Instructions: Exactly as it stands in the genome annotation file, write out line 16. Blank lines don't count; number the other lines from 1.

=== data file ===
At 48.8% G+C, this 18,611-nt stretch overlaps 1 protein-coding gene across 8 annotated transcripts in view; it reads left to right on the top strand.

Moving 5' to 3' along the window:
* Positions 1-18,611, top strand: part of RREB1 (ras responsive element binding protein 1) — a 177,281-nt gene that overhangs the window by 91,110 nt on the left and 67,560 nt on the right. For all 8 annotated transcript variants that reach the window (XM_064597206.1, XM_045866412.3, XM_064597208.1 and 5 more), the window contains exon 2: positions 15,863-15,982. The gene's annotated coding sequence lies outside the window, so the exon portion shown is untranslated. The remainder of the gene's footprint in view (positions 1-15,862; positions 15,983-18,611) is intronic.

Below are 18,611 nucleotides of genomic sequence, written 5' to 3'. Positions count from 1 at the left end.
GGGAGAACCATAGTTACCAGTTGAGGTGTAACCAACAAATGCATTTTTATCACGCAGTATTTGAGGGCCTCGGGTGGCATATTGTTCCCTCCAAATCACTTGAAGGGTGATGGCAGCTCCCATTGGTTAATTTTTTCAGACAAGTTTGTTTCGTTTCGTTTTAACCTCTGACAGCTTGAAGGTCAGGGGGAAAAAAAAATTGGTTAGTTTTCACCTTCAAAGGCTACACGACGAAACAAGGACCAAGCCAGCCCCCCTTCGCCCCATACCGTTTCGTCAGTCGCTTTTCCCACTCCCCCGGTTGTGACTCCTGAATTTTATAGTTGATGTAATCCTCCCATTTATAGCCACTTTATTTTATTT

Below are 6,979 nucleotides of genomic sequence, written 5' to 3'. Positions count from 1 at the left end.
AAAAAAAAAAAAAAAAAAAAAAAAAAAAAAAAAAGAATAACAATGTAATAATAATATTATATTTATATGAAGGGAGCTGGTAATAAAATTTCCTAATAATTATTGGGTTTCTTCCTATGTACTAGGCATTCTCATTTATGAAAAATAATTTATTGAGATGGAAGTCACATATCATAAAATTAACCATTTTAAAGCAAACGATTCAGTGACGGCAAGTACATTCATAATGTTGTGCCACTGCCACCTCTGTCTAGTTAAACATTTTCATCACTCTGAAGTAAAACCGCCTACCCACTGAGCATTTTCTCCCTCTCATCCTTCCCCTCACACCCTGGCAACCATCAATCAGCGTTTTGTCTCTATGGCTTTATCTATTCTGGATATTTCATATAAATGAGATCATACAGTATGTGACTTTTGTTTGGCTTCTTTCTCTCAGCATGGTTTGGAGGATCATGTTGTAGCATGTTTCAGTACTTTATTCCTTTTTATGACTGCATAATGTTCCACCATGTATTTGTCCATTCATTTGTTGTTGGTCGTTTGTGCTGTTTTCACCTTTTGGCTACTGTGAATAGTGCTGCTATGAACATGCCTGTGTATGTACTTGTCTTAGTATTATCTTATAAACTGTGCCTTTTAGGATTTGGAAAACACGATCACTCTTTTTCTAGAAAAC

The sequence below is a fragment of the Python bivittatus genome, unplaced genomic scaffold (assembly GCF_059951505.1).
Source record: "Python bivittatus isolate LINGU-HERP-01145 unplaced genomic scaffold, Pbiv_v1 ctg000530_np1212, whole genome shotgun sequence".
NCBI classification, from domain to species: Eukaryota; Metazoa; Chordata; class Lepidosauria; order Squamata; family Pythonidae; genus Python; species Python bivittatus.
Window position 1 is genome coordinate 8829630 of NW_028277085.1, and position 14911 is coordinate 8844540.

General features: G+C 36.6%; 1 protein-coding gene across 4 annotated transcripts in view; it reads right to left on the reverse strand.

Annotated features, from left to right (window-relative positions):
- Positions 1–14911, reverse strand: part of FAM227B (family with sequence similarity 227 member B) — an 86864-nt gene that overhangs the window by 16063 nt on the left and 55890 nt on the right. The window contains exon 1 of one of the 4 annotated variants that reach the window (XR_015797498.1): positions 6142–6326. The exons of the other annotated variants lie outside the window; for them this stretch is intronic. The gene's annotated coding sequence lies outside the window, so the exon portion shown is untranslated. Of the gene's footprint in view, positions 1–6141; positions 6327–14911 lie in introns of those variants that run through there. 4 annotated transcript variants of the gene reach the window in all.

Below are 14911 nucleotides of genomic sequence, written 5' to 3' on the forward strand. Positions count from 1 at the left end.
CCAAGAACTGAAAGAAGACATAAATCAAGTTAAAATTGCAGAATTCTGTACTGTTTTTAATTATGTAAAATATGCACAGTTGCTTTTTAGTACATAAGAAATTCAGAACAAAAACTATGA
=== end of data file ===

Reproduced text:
CCAAGAACTGAAAGAAGACATAAATCAAGTTAAAATTGCAGAATTCTGTACTGTTTTTAATTATGTAAAATATGCACAGTTGCTTTTTAGTACATAAGAAATTCAGAACAAAAACTATGA